WASHINGTON — After losing a legal battle, the Biden administration is tentatively planning a mid-November restart of a Trump-era policy that forces migrants seeking asylum to wait in Mexico for their U.S. immigration court hearings, according to a late Thursday court filing.
President Joe Biden had ended the Trump administration’s “Remain in Mexico” policy when he took office earlier this year, saying it was inhumane because of the violence migrants faced while waiting in Mexico for their court hearings.
In April, Texas and Missouri sued the Biden administration over the suspension of Remain in Mexico, whch is formally known as the Migrant Protection Protocols. In August, a federal judge in Texas ordered the Biden administration to reinstate the policy pending the outcome of the suit.
The Biden administration fought the order, but lost in federal appeals court and in the Supreme Court, and then said it would comply with the court’s order.
Senior administration officials told reporters on Thursday that under the updated Biden administration version of Remain in Mexico, immigrants will receive a court date set no more than 6 months in the future and will attend a hearing with an immigration judge in one of 10 courts to be set up near Brownsville and Laredo, Texas.
The plans to implement the revised policy, however, would be put on hold if the Biden administration ultimately wins the Remain in Mexico lawsuit filed by Texas and Missouri.
Mexico will also have the power to amend the policy, the officials said, and the administration has been consulting with them on details.
“There are certain issues Mexico has also raised about the prior implementation of [Remain in Mexico],“ one of the officials said. “Any reimplementation would have to take those into account.”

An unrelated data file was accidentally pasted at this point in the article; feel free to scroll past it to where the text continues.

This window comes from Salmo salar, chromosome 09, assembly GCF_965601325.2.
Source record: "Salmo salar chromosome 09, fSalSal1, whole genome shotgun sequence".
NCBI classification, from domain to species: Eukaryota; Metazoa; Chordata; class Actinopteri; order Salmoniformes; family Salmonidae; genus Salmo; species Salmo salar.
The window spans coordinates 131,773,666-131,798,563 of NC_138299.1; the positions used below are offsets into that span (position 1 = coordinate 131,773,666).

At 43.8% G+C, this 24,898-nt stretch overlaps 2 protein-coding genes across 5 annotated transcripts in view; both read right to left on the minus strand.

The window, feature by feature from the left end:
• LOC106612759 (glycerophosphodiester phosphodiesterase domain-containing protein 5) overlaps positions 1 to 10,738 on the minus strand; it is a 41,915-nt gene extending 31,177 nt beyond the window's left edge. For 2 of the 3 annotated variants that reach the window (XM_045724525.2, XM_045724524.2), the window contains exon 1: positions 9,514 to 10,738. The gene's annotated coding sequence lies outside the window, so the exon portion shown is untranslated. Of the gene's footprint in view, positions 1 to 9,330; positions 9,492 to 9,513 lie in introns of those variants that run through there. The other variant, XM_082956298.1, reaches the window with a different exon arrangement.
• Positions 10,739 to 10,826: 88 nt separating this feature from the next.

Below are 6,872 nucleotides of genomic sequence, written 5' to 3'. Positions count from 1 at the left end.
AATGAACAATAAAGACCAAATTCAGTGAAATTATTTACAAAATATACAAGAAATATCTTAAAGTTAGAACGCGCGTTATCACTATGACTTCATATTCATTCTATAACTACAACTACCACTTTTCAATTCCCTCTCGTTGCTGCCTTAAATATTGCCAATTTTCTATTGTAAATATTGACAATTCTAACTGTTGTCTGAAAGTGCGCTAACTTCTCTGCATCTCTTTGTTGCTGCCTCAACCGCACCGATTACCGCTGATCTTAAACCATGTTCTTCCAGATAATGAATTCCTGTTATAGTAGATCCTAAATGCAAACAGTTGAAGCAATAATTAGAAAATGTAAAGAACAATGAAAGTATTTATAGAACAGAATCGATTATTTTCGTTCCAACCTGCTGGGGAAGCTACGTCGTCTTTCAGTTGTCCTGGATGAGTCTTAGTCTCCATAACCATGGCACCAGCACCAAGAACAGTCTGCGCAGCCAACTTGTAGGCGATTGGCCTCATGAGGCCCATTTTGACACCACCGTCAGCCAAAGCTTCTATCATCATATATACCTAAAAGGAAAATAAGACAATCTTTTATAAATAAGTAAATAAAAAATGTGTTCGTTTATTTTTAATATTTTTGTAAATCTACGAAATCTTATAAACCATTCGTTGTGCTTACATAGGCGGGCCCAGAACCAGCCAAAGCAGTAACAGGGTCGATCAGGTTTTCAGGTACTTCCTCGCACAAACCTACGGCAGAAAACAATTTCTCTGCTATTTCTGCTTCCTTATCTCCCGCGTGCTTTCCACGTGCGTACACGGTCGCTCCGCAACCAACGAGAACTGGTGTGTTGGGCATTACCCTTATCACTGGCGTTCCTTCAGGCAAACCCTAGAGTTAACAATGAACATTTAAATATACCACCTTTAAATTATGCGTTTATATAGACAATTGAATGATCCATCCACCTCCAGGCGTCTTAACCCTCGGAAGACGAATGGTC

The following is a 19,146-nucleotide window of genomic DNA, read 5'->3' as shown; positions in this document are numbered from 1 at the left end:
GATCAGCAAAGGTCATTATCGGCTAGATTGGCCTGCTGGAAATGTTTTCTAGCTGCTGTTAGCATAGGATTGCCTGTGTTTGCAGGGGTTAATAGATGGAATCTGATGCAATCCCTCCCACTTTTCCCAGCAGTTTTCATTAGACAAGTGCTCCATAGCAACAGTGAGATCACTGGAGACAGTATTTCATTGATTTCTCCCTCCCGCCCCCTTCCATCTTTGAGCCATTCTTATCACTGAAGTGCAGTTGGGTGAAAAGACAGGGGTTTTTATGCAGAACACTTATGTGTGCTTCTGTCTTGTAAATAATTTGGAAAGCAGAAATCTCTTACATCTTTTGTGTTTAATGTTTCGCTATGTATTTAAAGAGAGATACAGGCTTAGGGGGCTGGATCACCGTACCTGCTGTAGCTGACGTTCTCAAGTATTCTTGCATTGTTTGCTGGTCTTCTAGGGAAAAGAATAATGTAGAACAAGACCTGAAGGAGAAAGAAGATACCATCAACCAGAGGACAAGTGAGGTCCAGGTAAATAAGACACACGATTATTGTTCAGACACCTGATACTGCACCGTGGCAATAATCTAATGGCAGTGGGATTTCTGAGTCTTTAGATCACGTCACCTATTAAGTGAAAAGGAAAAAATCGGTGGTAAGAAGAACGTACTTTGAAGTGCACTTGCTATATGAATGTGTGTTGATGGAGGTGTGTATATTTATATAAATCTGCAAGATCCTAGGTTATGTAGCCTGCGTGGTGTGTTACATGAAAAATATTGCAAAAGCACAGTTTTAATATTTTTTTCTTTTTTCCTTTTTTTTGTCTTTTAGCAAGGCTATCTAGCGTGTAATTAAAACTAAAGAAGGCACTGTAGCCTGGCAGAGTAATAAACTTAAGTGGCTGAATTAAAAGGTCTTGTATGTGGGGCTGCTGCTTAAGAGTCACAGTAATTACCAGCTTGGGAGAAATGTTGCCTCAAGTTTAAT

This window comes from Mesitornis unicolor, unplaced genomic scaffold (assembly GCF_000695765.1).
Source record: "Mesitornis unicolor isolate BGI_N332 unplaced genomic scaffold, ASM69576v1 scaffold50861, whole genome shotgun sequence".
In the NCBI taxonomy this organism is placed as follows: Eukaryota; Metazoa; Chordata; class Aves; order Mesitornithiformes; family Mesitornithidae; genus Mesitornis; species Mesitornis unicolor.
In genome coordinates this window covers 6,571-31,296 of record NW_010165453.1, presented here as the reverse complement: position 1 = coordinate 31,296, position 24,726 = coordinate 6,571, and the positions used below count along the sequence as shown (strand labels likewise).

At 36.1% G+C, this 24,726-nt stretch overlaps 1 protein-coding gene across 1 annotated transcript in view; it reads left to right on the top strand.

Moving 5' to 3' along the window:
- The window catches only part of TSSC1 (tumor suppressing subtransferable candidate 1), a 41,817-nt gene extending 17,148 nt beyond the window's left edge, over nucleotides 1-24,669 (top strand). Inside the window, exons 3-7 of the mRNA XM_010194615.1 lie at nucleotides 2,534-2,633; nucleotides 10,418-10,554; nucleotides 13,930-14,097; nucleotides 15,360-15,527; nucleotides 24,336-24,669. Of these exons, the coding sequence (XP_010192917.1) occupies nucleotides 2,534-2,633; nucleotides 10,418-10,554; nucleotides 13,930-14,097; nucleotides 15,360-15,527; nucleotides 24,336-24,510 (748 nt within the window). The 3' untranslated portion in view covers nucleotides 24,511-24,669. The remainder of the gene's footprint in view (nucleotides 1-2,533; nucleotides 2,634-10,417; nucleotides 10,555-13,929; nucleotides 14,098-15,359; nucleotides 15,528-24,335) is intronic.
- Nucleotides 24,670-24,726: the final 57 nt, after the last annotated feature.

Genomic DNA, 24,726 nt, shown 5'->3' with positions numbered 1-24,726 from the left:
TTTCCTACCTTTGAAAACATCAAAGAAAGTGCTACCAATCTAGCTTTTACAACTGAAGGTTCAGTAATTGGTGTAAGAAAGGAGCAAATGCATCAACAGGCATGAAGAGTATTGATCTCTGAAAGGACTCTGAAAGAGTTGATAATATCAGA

In a statement, a DHS spokesperson said, “As noted in the declaration filed on Thursday, DHS is taking necessary steps to comply with the court order, which requires us to reimplement MPP in good faith. We are working to do so, despite our appeal of the court’s order, including, for example, by issuing contracts to rebuild temporary immigration-hearing facilities near the Southwest border.”
“Significantly, Mexico is a sovereign nation that must make an independent decision to accept the return of individuals without status in Mexico as part of any reimplementation of MPP. Discussions with the Government of Mexico concerning when and how MPP will be reimplemented are ongoing.”
The Trump administration started Remain in Mexico in January 2019, and the policy created a population boom in migrant camps on the Mexican side of the border. Human rights organizations documented hundreds of kidnappings, rapes and assaults of migrants who were waiting in the sprawling camps for their asylum hearings.
The Biden administration has continued to implement — and defend in another court case—Covid-19 restrictions known as Title 42 that push immigrants back into Mexico or deport them to their home countries without giving them a court date. The officials said the administration will continue to use that policy and that only immigrants who are not subject to Title 42 — for a variety of reasons — would be subject to Remain in Mexico.